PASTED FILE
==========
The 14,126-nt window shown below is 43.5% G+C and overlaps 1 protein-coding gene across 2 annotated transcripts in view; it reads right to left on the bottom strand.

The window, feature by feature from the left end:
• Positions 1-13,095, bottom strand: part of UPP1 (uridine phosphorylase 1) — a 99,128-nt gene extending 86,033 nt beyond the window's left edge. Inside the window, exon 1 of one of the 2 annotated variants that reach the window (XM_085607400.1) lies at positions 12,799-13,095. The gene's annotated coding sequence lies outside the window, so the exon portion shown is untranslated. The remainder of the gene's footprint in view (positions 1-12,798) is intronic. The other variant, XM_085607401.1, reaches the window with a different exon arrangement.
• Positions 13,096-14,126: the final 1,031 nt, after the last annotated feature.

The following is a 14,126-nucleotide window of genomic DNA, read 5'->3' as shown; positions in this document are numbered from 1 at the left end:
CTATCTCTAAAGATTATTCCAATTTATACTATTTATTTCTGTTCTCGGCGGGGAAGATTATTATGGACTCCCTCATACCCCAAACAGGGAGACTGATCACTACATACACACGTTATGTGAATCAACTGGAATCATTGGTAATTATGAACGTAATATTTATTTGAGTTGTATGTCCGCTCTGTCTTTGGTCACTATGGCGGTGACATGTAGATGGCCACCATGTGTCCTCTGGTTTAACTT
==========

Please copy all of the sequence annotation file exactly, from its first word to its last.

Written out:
The 14,126-nt window shown below is 43.5% G+C and overlaps 1 protein-coding gene across 2 annotated transcripts in view; it reads right to left on the bottom strand.

The window, feature by feature from the left end:
• Positions 1-13,095, bottom strand: part of UPP1 (uridine phosphorylase 1) — a 99,128-nt gene extending 86,033 nt beyond the window's left edge. Inside the window, exon 1 of one of the 2 annotated variants that reach the window (XM_085607400.1) lies at positions 12,799-13,095. The gene's annotated coding sequence lies outside the window, so the exon portion shown is untranslated. The remainder of the gene's footprint in view (positions 1-12,798) is intronic. The other variant, XM_085607401.1, reaches the window with a different exon arrangement.
• Positions 13,096-14,126: the final 1,031 nt, after the last annotated feature.

The following is a 14,126-nucleotide window of genomic DNA, read 5'->3' as shown; positions in this document are numbered from 1 at the left end:
CTATCTCTAAAGATTATTCCAATTTATACTATTTATTTCTGTTCTCGGCGGGGAAGATTATTATGGACTCCCTCATACCCCAAACAGGGAGACTGATCACTACATACACACGTTATGTGAATCAACTGGAATCATTGGTAATTATGAACGTAATATTTATTTGAGTTGTATGTCCGCTCTGTCTTTGGTCACTATGGCGGTGACATGTAGATGGCCACCATGTGTCCTCTGGTTTAACTT